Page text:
RELS:1620 BHAGAVAD GITA: INDIA’S GREATEST TEACHING
Prof. Fred Smith
Read the Bhagavad Gita and discuss its interpretations and use in classical and modern religious, literary, and political contexts. Composed around 2000 years ago, it is the best known and most influential religious text in Indian history and concisely addresses war & peace, duty & righteousness, renunciation, devotion, and the nature of the universe. The Bhagavad Gita has been read, debated, and discussed by ancient philosophers, modern religious teachers, and political figures such as Gandhi.
RELS:1903 QUEST FOR HUMAN DESTINY (FROM EDEN TO 2001) - Online Course
Ellen Holstein (GE: Values, Society, and Diversity)
The framework for this course is made up of three ancient works: The Epic of Gilgamesh and, from the Bible, the first nine chapters of the Book of Genesis and the Book of Jonah. The differing ways in which these three texts deal with the issue of the inevitability of death is the focal point of the course. How this point is exploited is examined in Hemingway's The Old Man and the Sea, Tolstoy's "The Death of Ivan Ilych", Clarke's Childhood's End, the Book of Ecclesiastes, the E'numa E'lish, and Stanley Kubrick's film, 2001: A Space Odyssey.
RELS:2041 UNDERSTANDING “THE MUSLIM WORLD”
This course is a general introduction to the various representations of Muslims around the world. It will introduce students to the historical and geographical spread of Islam and its interactions with and accommodation to different cultures in Africa, South Asia, Central Asia, East Asia and Europe. Covering a wide range of geographical regions with various languages, ethnicities and cultures, this course seeks to demonstrate how different Muslim groups understands Islam, what it means for them to be a Muslim, and what makes them feel a part of the so called “the Muslim world” at large.
RELS:2182 ANCIENT MEDITERRANEAN RELIGIONS
Prof. Paul Dilley (GE: Values and Culture)
(Students admitted Summer 2011-2017 Values, Society, and Diversity; and Students admitted prior to Summer 2011 Humanities)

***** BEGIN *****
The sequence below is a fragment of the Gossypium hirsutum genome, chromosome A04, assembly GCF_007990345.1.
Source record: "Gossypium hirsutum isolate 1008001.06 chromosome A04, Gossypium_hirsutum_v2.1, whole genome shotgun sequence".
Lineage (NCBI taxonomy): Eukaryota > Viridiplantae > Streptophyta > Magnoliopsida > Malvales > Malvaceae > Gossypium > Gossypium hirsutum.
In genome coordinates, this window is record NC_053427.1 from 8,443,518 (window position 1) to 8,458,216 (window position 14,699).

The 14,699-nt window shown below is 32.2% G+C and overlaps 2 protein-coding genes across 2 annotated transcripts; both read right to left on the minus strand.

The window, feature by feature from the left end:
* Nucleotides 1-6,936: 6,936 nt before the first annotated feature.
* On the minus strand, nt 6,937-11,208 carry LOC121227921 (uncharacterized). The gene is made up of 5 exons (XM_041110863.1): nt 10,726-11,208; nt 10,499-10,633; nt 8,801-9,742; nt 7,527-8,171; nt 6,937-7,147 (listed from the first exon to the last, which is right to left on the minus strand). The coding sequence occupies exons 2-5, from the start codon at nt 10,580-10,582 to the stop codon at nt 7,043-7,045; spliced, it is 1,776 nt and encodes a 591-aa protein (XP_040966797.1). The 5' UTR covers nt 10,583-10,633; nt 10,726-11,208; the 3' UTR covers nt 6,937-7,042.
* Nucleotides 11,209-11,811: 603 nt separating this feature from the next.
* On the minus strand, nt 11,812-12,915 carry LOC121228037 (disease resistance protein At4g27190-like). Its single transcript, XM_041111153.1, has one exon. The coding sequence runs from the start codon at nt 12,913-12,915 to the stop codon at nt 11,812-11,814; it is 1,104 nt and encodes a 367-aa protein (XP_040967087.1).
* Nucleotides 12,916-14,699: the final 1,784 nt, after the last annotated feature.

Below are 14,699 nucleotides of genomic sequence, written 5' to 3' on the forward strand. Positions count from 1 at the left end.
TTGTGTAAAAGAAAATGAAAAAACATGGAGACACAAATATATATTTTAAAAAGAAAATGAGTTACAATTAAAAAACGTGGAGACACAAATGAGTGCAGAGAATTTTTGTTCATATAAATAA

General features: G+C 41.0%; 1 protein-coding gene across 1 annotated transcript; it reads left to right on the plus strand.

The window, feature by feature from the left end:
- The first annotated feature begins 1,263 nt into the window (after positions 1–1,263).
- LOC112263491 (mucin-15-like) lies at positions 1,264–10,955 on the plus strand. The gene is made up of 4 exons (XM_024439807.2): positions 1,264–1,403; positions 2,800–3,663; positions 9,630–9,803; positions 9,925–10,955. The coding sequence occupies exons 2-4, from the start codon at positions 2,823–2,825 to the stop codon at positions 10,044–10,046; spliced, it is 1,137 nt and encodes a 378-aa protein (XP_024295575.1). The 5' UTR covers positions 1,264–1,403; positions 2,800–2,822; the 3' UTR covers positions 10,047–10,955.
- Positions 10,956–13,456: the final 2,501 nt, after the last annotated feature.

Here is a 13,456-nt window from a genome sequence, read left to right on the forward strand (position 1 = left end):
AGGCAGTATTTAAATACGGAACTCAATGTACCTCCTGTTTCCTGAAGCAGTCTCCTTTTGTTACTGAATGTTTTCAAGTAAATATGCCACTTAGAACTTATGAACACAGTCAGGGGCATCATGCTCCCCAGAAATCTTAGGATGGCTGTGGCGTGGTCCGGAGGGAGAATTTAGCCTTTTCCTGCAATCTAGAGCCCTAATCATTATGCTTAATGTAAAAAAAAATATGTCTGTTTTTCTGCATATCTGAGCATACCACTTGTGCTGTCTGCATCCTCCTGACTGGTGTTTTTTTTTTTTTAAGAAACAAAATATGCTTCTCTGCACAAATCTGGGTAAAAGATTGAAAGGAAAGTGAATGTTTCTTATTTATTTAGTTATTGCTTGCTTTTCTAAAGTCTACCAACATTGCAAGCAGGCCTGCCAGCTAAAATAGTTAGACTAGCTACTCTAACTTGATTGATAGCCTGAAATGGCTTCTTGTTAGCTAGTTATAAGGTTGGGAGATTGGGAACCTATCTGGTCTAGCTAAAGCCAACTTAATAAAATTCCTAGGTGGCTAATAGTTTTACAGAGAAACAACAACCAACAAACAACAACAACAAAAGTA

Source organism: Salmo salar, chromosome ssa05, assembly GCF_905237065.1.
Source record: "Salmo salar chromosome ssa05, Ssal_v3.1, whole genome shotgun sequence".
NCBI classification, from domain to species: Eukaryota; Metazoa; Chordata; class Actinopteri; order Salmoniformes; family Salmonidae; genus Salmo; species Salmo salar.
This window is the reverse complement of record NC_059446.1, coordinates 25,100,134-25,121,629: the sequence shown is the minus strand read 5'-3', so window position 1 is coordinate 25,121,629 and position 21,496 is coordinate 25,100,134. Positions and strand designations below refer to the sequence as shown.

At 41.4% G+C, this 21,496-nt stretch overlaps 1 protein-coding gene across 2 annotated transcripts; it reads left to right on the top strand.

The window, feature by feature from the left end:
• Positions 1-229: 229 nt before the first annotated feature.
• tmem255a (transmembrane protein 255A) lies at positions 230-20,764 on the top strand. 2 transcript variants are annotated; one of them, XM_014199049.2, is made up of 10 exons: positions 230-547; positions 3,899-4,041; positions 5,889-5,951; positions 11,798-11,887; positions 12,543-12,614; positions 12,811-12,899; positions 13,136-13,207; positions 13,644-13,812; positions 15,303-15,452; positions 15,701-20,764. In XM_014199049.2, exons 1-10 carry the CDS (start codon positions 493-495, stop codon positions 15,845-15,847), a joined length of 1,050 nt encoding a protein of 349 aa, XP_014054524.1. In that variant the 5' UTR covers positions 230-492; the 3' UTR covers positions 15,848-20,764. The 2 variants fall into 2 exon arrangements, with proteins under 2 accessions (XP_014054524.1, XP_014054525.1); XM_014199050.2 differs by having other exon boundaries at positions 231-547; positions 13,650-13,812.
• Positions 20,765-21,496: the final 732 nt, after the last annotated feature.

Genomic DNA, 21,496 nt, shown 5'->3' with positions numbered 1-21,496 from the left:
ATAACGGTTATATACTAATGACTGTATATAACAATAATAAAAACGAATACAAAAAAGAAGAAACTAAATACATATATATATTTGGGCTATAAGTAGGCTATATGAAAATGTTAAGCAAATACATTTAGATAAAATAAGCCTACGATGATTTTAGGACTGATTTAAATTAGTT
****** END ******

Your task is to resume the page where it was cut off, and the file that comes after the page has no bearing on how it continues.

An introduction to the major religious traditions of the ancient Mediterranean world, from Mesopotamia, the Levant (Hebrew Bible), Egypt, Greece, and Rome. We will explore central aspects of their mythology, ritual, and archaeology, both individually and in comparative perspective. Ancient Judaism and Christianity will also be considered in their various cultural contexts.
RELS:2265 / GHS:2265 HARD CASES IN HEALTHCARE: ETHICS AT THE END OF LIFE
Prof. Diana Cates - Online Course
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Preparation for healthcare providers to make difficult ethical decisions regarding the end of life; highly interactive course.
RELS:2420 HUMAN IDENTITY IN SCIENCE FICTION
Dr. Robert Gerstmyer
What does it mean to be human? What distinguishes humans from other sorts of entities, such as cyborgs and robots? What are the ethical implications of a post-human future? Students pursue these questions through exploration of science fiction in books, short stories, film, and television.
RELS:2620 POLITICS, SEX, AND THE BIBLE
Dr. Jordan Smith
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Examination and analysis of the role of the Bible in contemporary culture; how different groups can read the exact same passages, yet reach different conclusions about how they and others should live.
RELS:2700 / AINS:2700 SACRED WORLD OF NATIVE AMERICANS
Prof. Michelene Pesantubbee (GE: Values, Society, and Diversity)